Sentiment analysis of online screen capture reviews with R and tidytext

Lately I’ve been doing a lot of text mining at work, analyzing the relationship between various qualitative responses on customer surveys to the quantitative responses. On a given survey we may have several qualitative responses and I’m also working towards developing a generalized exploratory text and sentiment analysis that we can use to better determine what should be manually reviewed by business SME’s.

In that vein I combined some of what I’ve been learning doing that with an analysis of customer reviews. Techsmith is a local company, based here in the Lansing, MI area, with several products used extensively (notably Snagit and Camtasia). In this article I show how I use R’s tidytext package to do exploratory text and sentiment analysis of Snagit reviews. This also gave me the opportunity to learn web scraping with the rvest package.

Scraping Snagit reviews

Online review sites typically solicit both quantitative and qualitative reviews of products. Numerical ratings (or star scales) can be aggregated to produce a single score across all reviews, making it easy to compare two competitors. As of 10/21/2019 G2.com has 2,607 reviews of Snagit with the average being 4.5 stars out of 5. TrustRadius.com has 225 reviews with the average being 9.1 out of 10. Loom, Snagit’s closest competitor as far as I can tell, has 37 and 28 reviews at the two sites respectively, with averages of 4.5 stars and 9.3. Unfortunately for this analysis G2.com explicitly does not allow web-scraping of its web site, even for non-commercial use. I did not find any prohibition at TrustRadius, and the rest of my analysis is focused on TrustRadius.

Using the rvest package I can pull the text from particular CSS sections at a web page into R. The Selector Gadget Chrome extension enables you to easily select sections of a web page and identifies the CSS label to use in rvest::html_nodes(). In this case I was able to pull all of the text with no line breaks or formatting for each review. I could differentiate sections of the review based on the headers, as well as get the score. Importantly, I could not distinguish “pros” from “cons” because the icon at the site was not represented in the data. Below is a sample of the unstructured text data first pulled into R in the first column, and then parsed into several sections.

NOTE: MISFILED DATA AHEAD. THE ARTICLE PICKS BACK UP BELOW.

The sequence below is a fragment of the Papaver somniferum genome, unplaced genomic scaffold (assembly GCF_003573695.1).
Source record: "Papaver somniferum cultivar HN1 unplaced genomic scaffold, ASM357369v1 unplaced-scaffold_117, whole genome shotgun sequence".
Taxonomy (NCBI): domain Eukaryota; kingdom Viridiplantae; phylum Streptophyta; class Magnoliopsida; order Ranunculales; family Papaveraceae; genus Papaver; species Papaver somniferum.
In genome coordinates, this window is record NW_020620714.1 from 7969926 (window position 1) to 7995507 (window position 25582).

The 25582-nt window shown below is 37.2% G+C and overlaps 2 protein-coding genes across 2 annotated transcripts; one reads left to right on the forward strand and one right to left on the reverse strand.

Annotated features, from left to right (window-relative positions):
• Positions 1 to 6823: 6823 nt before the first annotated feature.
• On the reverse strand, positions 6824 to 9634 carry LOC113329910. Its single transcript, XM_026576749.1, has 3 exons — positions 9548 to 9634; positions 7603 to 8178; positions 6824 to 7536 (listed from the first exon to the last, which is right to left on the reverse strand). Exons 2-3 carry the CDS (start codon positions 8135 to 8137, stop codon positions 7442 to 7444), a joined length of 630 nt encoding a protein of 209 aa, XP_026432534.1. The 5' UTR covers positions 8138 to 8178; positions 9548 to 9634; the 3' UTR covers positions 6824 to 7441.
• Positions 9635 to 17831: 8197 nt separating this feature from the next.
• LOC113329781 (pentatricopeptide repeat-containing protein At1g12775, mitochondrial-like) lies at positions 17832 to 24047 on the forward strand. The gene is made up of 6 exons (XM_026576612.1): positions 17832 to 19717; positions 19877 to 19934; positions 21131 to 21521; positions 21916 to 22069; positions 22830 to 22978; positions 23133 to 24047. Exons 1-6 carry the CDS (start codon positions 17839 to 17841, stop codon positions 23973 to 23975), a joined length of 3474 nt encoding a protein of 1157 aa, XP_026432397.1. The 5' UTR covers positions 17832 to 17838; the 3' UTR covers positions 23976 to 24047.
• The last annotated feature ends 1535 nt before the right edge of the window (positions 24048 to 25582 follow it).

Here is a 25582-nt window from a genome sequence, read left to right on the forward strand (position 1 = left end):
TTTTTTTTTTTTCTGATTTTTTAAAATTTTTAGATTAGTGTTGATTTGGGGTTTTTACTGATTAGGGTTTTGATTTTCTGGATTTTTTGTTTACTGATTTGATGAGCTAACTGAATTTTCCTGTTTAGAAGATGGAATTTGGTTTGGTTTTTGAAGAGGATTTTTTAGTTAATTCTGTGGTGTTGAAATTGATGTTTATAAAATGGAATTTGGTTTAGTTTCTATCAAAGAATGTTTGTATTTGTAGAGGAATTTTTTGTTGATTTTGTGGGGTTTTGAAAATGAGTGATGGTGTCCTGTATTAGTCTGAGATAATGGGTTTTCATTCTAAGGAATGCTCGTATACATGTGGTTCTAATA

scrape_reviews <- function(url) {
  webpage <- read_html(url)
  h_text_list <- list()
  for (i in 1:25) {
    h_node <- html_nodes(webpage, paste0(".serpHit", i))
    h_text <- html_text(h_node)
    h_text_list[[i]] <- h_text
  }  
  
  df <- as.data.frame(unlist(h_text_list)) %>%
    filter(`unlist(h_text_list)` != "")
  return(df)
}

rev1 <- scrape_reviews("https://www.trustradius.com/products/snagit/reviews")
rev2 <- scrape_reviews("https://www.trustradius.com/products/snagit/reviews?f=25")

snag_reviews <- bind_rows(rev1, rev2) %>%
  mutate(review_id = as.character(row_number()),
         all_text = as.character(`unlist(h_text_list)`))

snag_reviews2 <- snag_reviews %>%
  mutate(score_start_pos = str_locate(snag_reviews$all_text, pattern ='Score')[, 1],
         review_start_pos = str_locate(snag_reviews$all_text, pattern ='Use Cases and Deployment Scope')[, 1],
         proscons_start_pos = str_locate(snag_reviews$all_text, pattern ='Pros and Cons')[, 1],
         recommend_start_pos = str_locate(snag_reviews$all_text, pattern ='Likelihood to Recommend')[, 1],
         recommend_end_pos = str_locate(snag_reviews$all_text, pattern ='.Read ')[, 1],
         score = as.numeric(substr(all_text, score_start_pos + 6, score_start_pos + 7)),
         review = substr(all_text, review_start_pos + 30, proscons_start_pos),
         proscons = substr(all_text, proscons_start_pos + 13, recommend_start_pos),
         recommend = substr(all_text, recommend_start_pos + 23,  recommend_end_pos),
         review_text = paste0(review, " ", proscons, " ", recommend)) %>%
  select(review_id, all_text, score, review_text, review, proscons, recommend)

#show first snagit review
knitr::kable(filter(snag_reviews2, row_number() == 1)) %>%
  kable_styling(font_size = 12)
review_id all_text score review_text review proscons recommend